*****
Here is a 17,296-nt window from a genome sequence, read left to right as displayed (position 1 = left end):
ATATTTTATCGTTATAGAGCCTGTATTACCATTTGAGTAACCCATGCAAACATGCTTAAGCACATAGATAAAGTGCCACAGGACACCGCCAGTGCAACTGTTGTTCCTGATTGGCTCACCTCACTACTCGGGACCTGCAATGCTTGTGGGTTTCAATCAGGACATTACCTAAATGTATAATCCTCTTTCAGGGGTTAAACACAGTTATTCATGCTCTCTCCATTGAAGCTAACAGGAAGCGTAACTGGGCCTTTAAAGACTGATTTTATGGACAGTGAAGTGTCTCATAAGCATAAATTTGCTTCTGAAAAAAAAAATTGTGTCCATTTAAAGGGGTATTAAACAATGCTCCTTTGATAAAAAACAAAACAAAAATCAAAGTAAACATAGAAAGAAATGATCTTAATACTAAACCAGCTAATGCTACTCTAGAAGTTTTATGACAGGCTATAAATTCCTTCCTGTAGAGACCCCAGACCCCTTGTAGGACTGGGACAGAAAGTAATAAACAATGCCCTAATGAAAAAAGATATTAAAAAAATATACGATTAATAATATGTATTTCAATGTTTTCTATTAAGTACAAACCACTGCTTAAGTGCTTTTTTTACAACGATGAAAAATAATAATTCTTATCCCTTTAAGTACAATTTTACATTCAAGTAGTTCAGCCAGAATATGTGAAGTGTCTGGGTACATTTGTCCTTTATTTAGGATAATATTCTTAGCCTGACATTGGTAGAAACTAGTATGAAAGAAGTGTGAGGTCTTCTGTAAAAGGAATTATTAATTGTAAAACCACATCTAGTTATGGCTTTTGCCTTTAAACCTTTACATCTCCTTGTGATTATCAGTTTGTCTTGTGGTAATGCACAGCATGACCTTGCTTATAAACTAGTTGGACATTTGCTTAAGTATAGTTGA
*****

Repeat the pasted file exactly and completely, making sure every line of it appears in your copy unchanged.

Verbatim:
Here is a 17,296-nt window from a genome sequence, read left to right as displayed (position 1 = left end):
ATATTTTATCGTTATAGAGCCTGTATTACCATTTGAGTAACCCATGCAAACATGCTTAAGCACATAGATAAAGTGCCACAGGACACCGCCAGTGCAACTGTTGTTCCTGATTGGCTCACCTCACTACTCGGGACCTGCAATGCTTGTGGGTTTCAATCAGGACATTACCTAAATGTATAATCCTCTTTCAGGGGTTAAACACAGTTATTCATGCTCTCTCCATTGAAGCTAACAGGAAGCGTAACTGGGCCTTTAAAGACTGATTTTATGGACAGTGAAGTGTCTCATAAGCATAAATTTGCTTCTGAAAAAAAAAATTGTGTCCATTTAAAGGGGTATTAAACAATGCTCCTTTGATAAAAAACAAAACAAAAATCAAAGTAAACATAGAAAGAAATGATCTTAATACTAAACCAGCTAATGCTACTCTAGAAGTTTTATGACAGGCTATAAATTCCTTCCTGTAGAGACCCCAGACCCCTTGTAGGACTGGGACAGAAAGTAATAAACAATGCCCTAATGAAAAAAGATATTAAAAAAATATACGATTAATAATATGTATTTCAATGTTTTCTATTAAGTACAAACCACTGCTTAAGTGCTTTTTTTACAACGATGAAAAATAATAATTCTTATCCCTTTAAGTACAATTTTACATTCAAGTAGTTCAGCCAGAATATGTGAAGTGTCTGGGTACATTTGTCCTTTATTTAGGATAATATTCTTAGCCTGACATTGGTAGAAACTAGTATGAAAGAAGTGTGAGGTCTTCTGTAAAAGGAATTATTAATTGTAAAACCACATCTAGTTATGGCTTTTGCCTTTAAACCTTTACATCTCCTTGTGATTATCAGTTTGTCTTGTGGTAATGCACAGCATGACCTTGCTTATAAACTAGTTGGACATTTGCTTAAGTATAGTTGA